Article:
In my conversations with participants, it is not necessarily the general threat of leopards or tigers that is often discussed, but when and where a particular animal, behaving in a particular way, is seen (or heard), and what type of threat they might pose. The photographs serve to relate the stories of humans and their engagements with animals as individuals. I’m reminded of the charge put forward by Kersty Hobson, writing in Political Geography, “if political ecology’s central tenet is social justice, and we acknowledge that animals play some role in enactments of injustice, then how animals are constituted as subjects of justice (or not) is an important analytical question” (2006: 255). Where the narratives of animals as individuals collides with the classification of species as governable categories is an important space for thinking critically about animals as political subjects.
A multi-species approach to studying this political landscape of animal conservation requires a relational accounting of animals beyond the population or species level to consider animals as lively political subjects rather than only as (un)governable objects. Doing so, as others on this blog have discussed (and see Hodgetts and Lorimer, 2014), can be difficult work, especially for those without formal training or capacity in ethology or ecology (or the necessary research permissions, for that matter). For this reason, such work often happens alongside, or in collaboration with research teams conducting ecological research with particular species of interest. In these cases, the understanding of the animal is therefore often filtered through the process of constituting the animal as a techno-scientific research subject and observing the animal-scientist relationship (e.g. Lowe, 2004; Barua, 2014). These types of collaborations hold great promise for increasing the more-than-human research and writing that so many of us desire to see and hope to produce, in addition to producing the exciting cross-disciplinary fertilization we all intuitively know is still lacking.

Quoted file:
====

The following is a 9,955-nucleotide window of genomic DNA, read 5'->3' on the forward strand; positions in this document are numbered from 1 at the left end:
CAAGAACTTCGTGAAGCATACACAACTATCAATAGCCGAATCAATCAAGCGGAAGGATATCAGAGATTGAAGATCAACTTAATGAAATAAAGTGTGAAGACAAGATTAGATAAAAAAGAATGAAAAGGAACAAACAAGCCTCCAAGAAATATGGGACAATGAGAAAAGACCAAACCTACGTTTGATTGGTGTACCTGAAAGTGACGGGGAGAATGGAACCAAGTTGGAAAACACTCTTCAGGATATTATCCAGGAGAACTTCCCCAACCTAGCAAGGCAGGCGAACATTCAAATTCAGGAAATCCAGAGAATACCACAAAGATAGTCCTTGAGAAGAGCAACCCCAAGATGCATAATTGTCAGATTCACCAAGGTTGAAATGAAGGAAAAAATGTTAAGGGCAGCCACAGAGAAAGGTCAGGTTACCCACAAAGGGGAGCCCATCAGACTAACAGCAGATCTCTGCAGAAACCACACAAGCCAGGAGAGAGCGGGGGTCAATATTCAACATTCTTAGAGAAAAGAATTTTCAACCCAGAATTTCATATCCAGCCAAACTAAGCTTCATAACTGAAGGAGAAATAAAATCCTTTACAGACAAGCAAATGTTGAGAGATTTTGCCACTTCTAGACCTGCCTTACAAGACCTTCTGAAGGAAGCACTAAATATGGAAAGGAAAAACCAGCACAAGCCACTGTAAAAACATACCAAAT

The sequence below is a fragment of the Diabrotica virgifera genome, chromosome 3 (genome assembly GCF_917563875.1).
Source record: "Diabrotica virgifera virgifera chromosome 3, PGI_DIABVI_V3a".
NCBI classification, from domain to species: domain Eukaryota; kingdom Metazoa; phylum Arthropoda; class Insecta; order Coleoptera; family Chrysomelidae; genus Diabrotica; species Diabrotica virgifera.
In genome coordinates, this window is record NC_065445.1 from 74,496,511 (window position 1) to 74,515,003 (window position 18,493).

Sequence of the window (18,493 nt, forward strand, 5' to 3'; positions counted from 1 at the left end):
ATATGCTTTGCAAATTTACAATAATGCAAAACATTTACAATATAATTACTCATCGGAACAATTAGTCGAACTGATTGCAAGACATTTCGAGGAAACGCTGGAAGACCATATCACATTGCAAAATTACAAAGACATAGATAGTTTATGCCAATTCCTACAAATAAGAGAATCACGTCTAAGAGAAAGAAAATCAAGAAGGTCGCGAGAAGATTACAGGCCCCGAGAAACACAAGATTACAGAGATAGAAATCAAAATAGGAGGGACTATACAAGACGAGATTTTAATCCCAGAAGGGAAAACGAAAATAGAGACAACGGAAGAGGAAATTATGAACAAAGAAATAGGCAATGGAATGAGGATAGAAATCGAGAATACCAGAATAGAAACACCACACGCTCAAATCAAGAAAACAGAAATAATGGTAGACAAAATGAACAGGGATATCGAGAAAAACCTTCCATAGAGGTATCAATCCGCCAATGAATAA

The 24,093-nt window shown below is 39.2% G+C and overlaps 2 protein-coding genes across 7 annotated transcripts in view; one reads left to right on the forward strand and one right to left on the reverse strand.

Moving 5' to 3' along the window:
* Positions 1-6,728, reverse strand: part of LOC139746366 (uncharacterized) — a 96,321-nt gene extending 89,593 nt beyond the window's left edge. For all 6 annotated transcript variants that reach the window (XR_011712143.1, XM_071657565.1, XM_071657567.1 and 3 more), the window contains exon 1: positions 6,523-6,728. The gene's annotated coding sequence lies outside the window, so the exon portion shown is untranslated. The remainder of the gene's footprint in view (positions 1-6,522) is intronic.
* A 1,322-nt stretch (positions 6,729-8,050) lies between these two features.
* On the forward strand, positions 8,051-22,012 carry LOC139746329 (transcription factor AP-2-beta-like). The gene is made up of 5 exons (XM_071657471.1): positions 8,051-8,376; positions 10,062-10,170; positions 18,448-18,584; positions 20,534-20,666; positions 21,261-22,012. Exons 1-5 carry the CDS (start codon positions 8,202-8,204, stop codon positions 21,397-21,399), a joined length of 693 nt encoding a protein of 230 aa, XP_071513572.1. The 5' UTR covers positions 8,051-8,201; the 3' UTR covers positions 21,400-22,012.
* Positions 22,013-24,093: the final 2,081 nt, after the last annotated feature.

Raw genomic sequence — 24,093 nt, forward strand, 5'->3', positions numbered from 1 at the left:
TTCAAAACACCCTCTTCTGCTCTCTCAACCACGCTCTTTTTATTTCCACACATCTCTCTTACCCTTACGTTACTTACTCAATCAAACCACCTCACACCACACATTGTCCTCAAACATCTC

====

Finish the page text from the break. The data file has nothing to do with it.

While I am inspired by such projects, I am also interested in looking beyond the scope of scientific knowledge-making processes in order to learn something about how animals are constituted as political subjects. As I described above, I’ve turned to the dispersal of cameras to a diverse group of people to investigate how photographs can act as another conduit through which human-animal encounters can be examined. While this approach does little to de-center the human subject in my research, what unfolds in conversation reveals the diversity of ways in which particular kinds of human-animal relations are forged in the landscape. It also reveals how vital the human in this relation is, especially as pertains questions of justice.
Consider one of Indra’s images shown above. The sloth bear’s pugmarks are trapped in the mud while it is out walking to a nearby waterhole at night, and Indra came across it the next day. “The sloth bear is the only animal we can’t really predict, we never know what it might do,” he tells me. Others have said this to me as well, that while some sloth bears run away from humans, others will attack if they feel threatened. I’ve heard stories from the local hospital of people coming into the emergency room with their faces torn away from their skulls by a bear; their capacity for violence is very real, but their propensity for doing so is erratic.